As I mentioned in my first post, blogging does not come naturally to me. Why is this? I think the main issue is one of control. As a fiction writer – and, hell, as a human being – I tend to obsess over the way I present my words to others. When I was in my MFA program, I would read my submissions over and over, often aloud (to the amusement, and probably irritation, of my partner and dog), checking and re-checking the sentences for imprecisions, repetitions, grammatical mistakes, and weird punctuation. After I printed out a copy, I invariably found more flaws. Our windowsill is still cluttered with a pile of scrap paper from my torn-up drafts. Although the finished product still sometimes bore unfortunate sentences like, "She shoved her glasses up her nose" ("Wouldn't that hurt?" inquired a friend), for the most part I at least had the illusion that what I was offering up in class was polished, thought-out, complete. The same is true for me even with communication where that shouldn't matter. I preemptively bought a bottle of white-out for writing holiday cards this weekend (and promptly put it to use), and whoever invented the "review and re-record your message" function on modern voicemail is both my savior and my tormenter. If I could have three wishes, one would be for an edit function on emails already sent.
One of the purposes of a blog, for me, is to provide myself a low-stakes forum for hashing out half-formed ideas. In Bird by Bird, Anne Lamott extols the "shitty first draft"; similarly, another writer pal and I often exhort each other to "poop it out," to get words down on paper, regardless of the quality. Rewriting and polishing are essential, of course: though charmed by it as a teenager, I'd never endorse Allen Ginsberg's credo, "First thought, best thought" now. But sometimes, I err too far to the other extreme: I can prune the first thought away to nothing before it has the chance to grow.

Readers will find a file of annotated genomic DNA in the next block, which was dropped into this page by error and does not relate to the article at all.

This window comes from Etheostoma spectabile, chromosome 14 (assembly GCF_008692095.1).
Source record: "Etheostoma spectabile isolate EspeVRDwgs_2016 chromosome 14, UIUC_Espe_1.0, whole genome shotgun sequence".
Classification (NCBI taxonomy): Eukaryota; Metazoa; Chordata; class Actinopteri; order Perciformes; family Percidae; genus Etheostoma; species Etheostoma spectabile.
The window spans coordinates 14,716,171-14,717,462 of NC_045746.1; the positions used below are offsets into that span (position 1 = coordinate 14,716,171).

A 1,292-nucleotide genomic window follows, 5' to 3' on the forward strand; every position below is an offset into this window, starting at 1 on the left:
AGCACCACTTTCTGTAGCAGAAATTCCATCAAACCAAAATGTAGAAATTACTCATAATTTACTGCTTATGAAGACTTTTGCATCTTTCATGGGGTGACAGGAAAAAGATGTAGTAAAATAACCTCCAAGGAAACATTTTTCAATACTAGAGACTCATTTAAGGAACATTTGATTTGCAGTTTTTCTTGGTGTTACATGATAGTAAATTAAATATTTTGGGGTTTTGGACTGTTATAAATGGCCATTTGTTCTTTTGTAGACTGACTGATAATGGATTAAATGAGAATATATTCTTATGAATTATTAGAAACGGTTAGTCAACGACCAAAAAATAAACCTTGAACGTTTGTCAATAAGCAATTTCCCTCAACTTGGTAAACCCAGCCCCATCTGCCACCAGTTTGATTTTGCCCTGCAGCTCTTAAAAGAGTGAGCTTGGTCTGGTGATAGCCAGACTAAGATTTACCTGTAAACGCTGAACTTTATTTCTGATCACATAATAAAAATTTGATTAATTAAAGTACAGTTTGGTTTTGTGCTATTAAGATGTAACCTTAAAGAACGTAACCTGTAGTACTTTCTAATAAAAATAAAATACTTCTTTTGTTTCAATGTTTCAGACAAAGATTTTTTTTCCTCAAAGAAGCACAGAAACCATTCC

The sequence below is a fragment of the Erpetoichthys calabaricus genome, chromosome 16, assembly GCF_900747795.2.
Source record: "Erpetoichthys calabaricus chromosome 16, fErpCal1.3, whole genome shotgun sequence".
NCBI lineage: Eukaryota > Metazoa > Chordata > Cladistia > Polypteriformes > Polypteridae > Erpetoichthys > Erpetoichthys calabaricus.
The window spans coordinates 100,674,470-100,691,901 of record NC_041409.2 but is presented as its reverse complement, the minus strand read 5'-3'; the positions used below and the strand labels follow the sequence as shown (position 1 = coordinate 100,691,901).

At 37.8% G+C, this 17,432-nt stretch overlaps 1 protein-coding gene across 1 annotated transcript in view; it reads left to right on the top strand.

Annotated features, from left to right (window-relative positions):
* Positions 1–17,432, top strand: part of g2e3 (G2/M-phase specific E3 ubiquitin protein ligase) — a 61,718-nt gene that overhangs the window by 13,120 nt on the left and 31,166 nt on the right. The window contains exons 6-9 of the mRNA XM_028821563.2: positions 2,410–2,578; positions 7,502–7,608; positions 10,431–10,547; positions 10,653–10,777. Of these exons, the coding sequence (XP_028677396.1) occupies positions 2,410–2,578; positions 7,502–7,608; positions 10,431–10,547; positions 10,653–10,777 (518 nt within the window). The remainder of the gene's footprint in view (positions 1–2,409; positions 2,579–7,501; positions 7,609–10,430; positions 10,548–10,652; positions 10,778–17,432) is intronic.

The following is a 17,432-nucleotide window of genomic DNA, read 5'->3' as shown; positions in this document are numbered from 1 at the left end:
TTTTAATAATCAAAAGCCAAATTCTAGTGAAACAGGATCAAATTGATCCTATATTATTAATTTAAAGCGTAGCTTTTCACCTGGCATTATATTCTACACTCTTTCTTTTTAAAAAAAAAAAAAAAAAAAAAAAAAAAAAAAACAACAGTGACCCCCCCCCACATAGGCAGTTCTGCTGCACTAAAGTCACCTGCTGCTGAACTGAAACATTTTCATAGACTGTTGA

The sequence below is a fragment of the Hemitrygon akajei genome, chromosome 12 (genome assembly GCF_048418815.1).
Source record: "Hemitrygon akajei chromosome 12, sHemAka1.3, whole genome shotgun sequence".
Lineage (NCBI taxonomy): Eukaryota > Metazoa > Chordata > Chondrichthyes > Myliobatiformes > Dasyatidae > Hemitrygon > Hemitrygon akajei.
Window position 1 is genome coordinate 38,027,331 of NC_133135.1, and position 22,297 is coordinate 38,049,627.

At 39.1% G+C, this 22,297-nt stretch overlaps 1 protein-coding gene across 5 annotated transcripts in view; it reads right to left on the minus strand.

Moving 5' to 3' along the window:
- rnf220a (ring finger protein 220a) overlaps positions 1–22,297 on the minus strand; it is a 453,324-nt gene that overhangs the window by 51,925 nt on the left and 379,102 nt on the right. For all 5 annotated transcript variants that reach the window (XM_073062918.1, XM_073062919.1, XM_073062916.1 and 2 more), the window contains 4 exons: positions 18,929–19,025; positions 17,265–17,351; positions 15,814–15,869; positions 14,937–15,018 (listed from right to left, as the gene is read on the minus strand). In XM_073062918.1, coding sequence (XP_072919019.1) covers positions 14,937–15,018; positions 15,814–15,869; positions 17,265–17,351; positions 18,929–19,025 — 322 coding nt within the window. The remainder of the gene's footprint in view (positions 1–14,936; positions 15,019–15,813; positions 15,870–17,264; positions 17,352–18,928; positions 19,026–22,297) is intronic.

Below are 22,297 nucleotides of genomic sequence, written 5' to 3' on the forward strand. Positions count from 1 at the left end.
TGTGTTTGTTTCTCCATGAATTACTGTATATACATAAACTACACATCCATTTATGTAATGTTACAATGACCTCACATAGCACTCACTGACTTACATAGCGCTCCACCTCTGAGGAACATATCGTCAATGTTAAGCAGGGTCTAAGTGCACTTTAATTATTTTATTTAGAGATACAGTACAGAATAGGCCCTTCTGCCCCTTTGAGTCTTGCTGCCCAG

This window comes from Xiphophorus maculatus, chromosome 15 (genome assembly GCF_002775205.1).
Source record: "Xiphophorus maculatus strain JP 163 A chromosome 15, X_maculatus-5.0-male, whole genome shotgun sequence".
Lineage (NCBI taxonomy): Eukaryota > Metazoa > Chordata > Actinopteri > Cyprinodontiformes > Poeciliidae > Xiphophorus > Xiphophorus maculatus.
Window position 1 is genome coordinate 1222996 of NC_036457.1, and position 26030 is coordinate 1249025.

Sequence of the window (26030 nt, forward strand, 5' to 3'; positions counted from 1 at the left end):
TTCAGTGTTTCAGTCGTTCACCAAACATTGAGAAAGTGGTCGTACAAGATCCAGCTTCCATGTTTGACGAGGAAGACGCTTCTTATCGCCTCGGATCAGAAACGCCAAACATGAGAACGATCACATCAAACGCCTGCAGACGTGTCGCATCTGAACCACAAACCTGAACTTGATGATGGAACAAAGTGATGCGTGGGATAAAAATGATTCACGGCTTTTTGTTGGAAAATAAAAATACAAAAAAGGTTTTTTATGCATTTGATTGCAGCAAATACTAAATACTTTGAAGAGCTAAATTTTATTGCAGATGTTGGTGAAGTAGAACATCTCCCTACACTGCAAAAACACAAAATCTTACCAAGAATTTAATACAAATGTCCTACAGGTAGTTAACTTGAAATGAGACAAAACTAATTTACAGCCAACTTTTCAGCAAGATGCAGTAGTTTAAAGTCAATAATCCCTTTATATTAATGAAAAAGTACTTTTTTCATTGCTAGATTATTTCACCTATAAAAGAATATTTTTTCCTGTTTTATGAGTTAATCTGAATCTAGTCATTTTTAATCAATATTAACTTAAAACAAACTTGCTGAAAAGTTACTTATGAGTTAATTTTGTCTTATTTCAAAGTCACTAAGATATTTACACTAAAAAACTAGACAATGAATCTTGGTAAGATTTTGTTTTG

I don't yet have a wide circle of readers on this blog, but I do have a handful now, and I find that the more people I imagine might see my posts, the longer and more worked-over those posts become. Although I like the idea that I can delve into my ideas and opinions deeply here, and I want to keep that trend going, I also think that goal can, at times, undermine what a blog does best. The blog post can and does bear a resemblance to many earlier forms – the newspaper column, the journal entry, the book review, the editorial, the essay, the memoirist's vignette – but at heart it is a new animal, mutant and rangy and omnivorous as a Sendak beast. The tendency of the poem is toward an austerity of language, the novel toward a broadness of ambition and scope, but the tendency of the blog post is toward immediacy, speed—and then dialog, as the blogger's voice spills out from the main post into the comments.
Though I grew up in the first generation of bloggers, this idea is still foreign to me. But I think it's a beautiful one, and it's something I'll try to keep in mind as I continue my work here at Ye Olde Chaw Shoppe.